It is unclear exactly what happened at the normally quiet stretch of land in the Himalayan mountains, but Indian media reported that 3,000 troops from India, the Sikkim sector claimed by China, and Bhutan, which also lays claim to the area, came to a "virtually eyeball-to-eyeball confrontation."
"Former Indian Prime Minister, Jawaharlal Nehru endorsed the 1890 Sino-British Treaty on Sikkim in a letter to the then Chinese counterpart Zhou Enlai in 1959. Successive Indian governments have also endorsed this,” Chinese foreign ministry spokesman Geng Shuang told reporters, stressing that New Delhi has now “betrayed” the position taken by earlier leadership, according to the Times of India.
Specifically, Geng said New Delhi needs to pull its soldiers back from the Doklam plateau, which Beijing claims as part of its territory, noting that "The India-China boundary in the Sikkim section is well demarcated."
Relations between Beijing and New Dehli are already tense, as the two nations continue a territorial struggle that has lasted over fifty years. Both nations have accused each other of ramping up ill-will by trespassing on the other’s territory.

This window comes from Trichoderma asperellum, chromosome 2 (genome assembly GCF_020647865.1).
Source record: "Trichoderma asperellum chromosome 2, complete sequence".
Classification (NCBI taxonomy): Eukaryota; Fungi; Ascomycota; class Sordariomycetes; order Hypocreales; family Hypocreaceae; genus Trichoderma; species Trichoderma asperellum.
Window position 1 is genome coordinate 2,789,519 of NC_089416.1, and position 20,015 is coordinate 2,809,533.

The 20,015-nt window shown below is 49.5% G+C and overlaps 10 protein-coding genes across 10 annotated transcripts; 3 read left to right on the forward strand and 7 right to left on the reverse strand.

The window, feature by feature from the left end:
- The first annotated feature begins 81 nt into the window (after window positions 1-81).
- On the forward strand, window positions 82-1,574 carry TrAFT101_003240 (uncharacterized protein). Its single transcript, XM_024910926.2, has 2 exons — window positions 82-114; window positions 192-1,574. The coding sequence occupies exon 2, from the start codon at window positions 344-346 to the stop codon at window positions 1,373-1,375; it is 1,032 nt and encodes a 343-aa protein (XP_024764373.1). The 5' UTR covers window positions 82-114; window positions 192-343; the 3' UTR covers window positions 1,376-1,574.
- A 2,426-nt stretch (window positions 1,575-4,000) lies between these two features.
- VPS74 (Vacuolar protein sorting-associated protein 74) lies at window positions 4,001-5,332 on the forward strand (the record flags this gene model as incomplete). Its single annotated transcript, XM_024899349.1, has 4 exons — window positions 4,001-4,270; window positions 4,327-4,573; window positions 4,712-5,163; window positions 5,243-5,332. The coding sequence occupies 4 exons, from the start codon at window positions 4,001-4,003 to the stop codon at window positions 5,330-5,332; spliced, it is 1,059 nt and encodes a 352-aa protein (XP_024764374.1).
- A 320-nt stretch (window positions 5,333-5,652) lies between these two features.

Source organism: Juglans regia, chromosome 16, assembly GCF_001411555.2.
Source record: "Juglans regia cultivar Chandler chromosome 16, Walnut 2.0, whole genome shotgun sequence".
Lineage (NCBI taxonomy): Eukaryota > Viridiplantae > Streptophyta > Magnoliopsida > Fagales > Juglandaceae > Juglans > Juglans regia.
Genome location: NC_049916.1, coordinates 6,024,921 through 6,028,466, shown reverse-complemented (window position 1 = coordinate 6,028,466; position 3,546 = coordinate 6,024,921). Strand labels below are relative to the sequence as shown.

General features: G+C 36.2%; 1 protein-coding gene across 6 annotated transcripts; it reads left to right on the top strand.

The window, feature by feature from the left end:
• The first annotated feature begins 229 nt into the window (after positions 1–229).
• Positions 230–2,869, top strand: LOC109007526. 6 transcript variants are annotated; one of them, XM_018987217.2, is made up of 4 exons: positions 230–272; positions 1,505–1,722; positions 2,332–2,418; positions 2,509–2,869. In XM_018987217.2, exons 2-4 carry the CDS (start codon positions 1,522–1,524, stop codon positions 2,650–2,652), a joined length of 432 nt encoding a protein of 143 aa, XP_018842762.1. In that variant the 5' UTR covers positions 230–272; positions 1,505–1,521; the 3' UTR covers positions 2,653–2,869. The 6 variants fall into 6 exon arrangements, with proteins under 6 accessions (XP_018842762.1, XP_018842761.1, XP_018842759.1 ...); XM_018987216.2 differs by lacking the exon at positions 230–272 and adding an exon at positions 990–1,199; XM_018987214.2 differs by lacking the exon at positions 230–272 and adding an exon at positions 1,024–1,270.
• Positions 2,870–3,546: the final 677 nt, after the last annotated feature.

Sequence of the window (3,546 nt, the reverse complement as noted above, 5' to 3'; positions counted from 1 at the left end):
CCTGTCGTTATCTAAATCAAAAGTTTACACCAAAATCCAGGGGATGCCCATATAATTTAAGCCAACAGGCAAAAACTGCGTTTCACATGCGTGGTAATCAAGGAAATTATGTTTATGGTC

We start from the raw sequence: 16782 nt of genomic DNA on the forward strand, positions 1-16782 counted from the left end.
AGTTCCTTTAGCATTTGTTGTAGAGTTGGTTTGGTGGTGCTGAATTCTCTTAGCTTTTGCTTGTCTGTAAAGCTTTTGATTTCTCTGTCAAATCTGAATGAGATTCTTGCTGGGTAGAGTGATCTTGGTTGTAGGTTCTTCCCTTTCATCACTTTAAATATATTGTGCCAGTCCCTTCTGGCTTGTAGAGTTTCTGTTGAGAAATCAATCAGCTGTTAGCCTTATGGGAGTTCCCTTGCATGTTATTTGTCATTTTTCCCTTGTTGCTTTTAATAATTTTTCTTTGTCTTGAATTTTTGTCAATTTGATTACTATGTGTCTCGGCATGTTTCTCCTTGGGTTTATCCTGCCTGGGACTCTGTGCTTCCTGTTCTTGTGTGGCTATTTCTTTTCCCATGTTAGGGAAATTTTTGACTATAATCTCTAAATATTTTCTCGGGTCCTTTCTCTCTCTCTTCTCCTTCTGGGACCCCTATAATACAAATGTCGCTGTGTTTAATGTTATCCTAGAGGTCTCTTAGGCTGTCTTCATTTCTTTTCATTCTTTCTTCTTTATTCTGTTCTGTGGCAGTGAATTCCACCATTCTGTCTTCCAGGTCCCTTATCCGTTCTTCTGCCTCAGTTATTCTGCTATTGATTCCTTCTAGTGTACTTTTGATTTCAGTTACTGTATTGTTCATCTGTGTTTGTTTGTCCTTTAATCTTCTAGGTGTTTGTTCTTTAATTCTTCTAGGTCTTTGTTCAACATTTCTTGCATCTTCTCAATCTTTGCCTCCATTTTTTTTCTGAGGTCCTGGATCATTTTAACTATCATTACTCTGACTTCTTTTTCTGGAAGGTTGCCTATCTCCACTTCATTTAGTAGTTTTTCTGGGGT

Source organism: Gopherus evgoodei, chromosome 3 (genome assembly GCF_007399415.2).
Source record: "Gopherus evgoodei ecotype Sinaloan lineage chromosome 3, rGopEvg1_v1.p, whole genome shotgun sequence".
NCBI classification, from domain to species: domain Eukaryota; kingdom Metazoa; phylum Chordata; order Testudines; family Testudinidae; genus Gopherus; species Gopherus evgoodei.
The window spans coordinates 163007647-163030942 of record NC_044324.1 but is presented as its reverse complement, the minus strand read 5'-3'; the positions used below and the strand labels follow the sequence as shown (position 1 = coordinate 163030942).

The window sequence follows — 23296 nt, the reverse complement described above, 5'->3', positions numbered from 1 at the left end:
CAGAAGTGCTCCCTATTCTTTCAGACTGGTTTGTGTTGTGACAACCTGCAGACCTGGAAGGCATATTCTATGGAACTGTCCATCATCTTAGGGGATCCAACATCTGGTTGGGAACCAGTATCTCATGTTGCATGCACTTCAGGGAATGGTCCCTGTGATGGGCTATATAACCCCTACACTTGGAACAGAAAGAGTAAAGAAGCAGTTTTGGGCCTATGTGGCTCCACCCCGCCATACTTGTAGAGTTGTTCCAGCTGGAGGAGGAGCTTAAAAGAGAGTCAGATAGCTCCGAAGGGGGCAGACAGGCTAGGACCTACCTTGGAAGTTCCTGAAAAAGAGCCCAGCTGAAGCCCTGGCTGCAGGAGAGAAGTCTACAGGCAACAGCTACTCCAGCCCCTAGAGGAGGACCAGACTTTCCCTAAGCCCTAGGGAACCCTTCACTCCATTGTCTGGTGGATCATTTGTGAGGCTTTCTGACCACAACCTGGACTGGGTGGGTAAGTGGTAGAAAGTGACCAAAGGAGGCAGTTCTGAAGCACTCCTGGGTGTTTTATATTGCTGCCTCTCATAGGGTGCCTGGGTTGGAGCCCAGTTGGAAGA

Geng also confirmed that China has closed the Nathu La route in the Sikkim sector, a path opened in 2015 for Indian pilgrims travelling to Lake Manasarovar and Mount Kailash, sacred sites for Buddhists and Hindus.
"The other route to Tibet through Lipu lake is open as it is located in the middle section where there is no dispute," he said.
Rajeswari Rajagopalan, senior fellow at New Delhi’s Observer Research Foundation, suggested that this clash, days before Indian Prime Minister Narendra Modi met with US President Donald Trump in Washington, was likely no "mere coincidence."
"There is actually a lot of confusion as to where this incident happened. It is not even clear if it was on the Sino-Indian border," he told India’s Defence News.
The issue of the Sikkim border region has been simmering for some time, according to Wang Dehua, director of the Institute for Southern and Central Asian Studies at the Shanghai Municipal Centre for International Studies, who said it’s a wonder there hasn’t been more open conflicts in the area.
Apart from the occasional skirmish, "it is nothing short of a miracle that the Sino-Indian frontier has been largely quiet, without a single shot fired for over two decades," he said.